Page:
Our focus on early childhood cancers, however, meant that we did not include longer term or other potential health effects that have been associated with mobile telephony.1 3 4 6 We assumed that radiofrequency exposures from mobile phone base stations estimated at registered birth address are representative of true individual exposures during pregnancy. We were unable to account for any attenuation of radiofrequency exposures within the home nor could we obtain personal measurements of individual exposures of the mothers from mobile phone base stations43 as cases and controls were identified from national registers, without individual contact. In addition, our models did not include information on other sources of radiofrequency exposure, such as from microcells or picocells, cordless phone base stations, maternal use of mobile/DECT phones during pregnancy, or radio and television transmitters (though distance from nearest radio and television transmitters was similar for cases and controls). Neither were we able to take account of migration of the mother during pregnancy.44 Despite the large study size, such potential misclassification of exposure and migratory effects could have reduced the ability of the study to detect any true excess in risk. In addition, we were unable to investigate possible health effects from exposures to mobile phone base stations after birth; whereas we had address at birth and diagnosis for cases, data on controls, obtained from the national births register, were available only at birth. Based on birth address, correlations of the exposure metrics in the nine months before and after birth were high (≥0.94), but this does not take account of migration before or after birth. The focus on prenatal exposures could be an important limitation to the extent that postnatal exposures might be relevant to the incidence of early childhood cancers.22

Conclusions and policy implications

In summary, we found no association between risk of childhood cancers and mobile phone base station exposures during pregnancy. The results of our study should help to place any future reports of cancer clusters near mobile phone base stations in a wider public health context.

What is already known on this topic

  • Previous reports of apparent cancer clusters near mobile phone base stations are difficult to interpret because of small numbers and possible selection and reporting biases

  • There is no known radiobiological explanation for such cancer excesses

What this study adds

  • This study used national registers of cancers and births and available data on macrocell mobile phone base stations, thus avoiding selection and reporting biases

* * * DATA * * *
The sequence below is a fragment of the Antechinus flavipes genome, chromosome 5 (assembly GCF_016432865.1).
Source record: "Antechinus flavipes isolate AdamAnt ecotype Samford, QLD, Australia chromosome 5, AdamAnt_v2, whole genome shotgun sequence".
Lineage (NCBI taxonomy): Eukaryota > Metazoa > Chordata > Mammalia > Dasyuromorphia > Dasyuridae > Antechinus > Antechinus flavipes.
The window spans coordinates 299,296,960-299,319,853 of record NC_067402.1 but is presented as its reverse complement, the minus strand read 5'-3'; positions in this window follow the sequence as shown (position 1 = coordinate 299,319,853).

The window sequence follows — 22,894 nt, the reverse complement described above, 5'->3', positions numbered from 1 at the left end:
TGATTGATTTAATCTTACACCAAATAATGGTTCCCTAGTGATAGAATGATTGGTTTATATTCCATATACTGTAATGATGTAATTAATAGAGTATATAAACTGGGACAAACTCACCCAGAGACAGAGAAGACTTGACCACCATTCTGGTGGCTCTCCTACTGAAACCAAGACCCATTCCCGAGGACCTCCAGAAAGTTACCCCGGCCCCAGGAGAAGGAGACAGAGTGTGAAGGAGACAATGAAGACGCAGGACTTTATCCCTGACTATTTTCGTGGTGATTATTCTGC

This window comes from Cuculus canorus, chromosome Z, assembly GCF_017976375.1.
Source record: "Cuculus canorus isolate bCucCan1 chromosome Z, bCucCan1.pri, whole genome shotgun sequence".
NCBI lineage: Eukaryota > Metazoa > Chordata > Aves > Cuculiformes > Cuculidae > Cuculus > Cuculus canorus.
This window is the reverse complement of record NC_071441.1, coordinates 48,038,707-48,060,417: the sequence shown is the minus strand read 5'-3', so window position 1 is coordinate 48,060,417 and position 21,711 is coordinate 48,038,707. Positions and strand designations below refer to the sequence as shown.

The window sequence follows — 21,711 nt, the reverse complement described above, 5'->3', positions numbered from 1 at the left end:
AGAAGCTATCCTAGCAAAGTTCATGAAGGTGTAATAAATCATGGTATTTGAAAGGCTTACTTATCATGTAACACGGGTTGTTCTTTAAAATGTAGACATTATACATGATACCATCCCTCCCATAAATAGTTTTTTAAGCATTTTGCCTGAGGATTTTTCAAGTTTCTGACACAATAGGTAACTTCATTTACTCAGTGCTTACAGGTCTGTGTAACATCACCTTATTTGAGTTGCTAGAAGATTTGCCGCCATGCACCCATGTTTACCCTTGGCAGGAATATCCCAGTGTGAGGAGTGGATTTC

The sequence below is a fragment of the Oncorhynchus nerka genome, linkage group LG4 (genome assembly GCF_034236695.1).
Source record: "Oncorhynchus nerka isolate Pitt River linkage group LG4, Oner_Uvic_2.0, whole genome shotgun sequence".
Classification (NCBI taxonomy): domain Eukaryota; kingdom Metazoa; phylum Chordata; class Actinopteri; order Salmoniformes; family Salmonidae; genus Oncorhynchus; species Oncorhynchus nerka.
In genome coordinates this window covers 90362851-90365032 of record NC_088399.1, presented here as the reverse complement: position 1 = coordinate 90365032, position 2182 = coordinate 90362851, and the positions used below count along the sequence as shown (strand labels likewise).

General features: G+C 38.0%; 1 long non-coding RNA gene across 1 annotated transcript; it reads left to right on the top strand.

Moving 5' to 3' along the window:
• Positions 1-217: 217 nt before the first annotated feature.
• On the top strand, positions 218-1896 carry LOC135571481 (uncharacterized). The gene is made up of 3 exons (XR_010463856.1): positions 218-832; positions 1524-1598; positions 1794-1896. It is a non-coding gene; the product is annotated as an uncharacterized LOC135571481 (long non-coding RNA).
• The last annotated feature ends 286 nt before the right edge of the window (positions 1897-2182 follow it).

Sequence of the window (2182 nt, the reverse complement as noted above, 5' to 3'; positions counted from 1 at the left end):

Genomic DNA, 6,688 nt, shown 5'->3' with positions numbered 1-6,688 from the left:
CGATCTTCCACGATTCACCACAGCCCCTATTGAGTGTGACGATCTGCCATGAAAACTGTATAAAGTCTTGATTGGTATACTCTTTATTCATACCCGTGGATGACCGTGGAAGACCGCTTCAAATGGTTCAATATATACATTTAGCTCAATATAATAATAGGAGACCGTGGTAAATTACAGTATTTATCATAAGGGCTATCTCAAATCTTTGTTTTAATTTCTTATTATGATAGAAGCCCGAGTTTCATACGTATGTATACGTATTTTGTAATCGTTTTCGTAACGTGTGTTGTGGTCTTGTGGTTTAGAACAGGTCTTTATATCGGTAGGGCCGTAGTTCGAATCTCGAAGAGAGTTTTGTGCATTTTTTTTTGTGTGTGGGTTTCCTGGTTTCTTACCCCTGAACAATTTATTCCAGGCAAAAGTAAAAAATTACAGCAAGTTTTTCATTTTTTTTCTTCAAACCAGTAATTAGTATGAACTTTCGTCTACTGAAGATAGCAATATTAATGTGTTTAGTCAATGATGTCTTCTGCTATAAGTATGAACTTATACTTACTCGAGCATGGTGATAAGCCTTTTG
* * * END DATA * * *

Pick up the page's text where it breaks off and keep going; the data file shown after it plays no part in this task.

• There was no association between risk of early childhood cancers and estimates of exposure to mobile phone base stations during pregnancy

Notes

Cite this as: BMJ 2010;340:c3077

Footnotes

  • We are grateful to Les Barclay, David Bacon, and Michael Willis who advised on exposure aspects of the study; Clair Chilvers for advice on study design; Margaret Douglass, Peter Hambly, Catherine Keshishian and Chloe Morris for their help with data extraction and checking; Nirupa Dattani, Gloria Brackett, Nicola Cooper (Office for National Statistics), Ian Brown (General Register Office Scotland), Fiona Campbell, and Lesley Bhatti (Scottish Information and Statistics Division) for their help with checking cancer cases, obtaining birth controls, and data linkage.

  • Contributors: PE and DJB conceived the study and obtained funding. DJB was responsible for the fieldwork. LB and KdH carried out the geographical information system analysis. MBT was responsible for the data extractions, linkage, and checking. JB and MBT carried out the data analysis under the supervision of NB, DJB, and PE. PE, MT, JB, KdH, and DJB interpreted the results and drafted the paper. All authors approve the final draft of the paper. PE is guarantor.

  • Funding: The study was funded through the UK Mobile Telecommunications Health Research (MTHR) Programme (www.mthr.org.uk), an independent body set up to provide funding for research into the possible health effects of mobile telecommunications. The MTHR is jointly funded by the UK Department of Health and the mobile telecommunications industry. Members of the independent MTHR programme management committee approved the study design and commented on a draft manuscript. Data collection and analysis, interpretation of data, and the decision to submit the paper for publication were the sole responsibility of the authors.

  • Competing interests: MBT, JB, LB, KdH, and NB declare that the answers to the questions on the Unified Competing interest form at www.icmje.org/coi_discolure.pdf are all No and therefore declare that they have no conflicts of interest. PE and DJB obtained funding in support of this work from MTHR. PE was a member of the MTHR programme management committee.

  • Ethical approval: The study was approved by the St Mary’s NHS Trust local research ethics committee.

  • Data sharing: A technical appendix describing the derivation of modelled power density in more detail is available from the corresponding author.

This is an open-access article distributed under the terms of the Creative Commons Attribution Non-commercial License, which permits use, distribution, and reproduction in any medium, provided the original work is properly cited, the use is non commercial and is otherwise in compliance with the license. See: http://creativecommons.org/licenses/by-nc/2.0/ and http://creativecommons.org/licenses/by-nc/2.0/legalcode.

References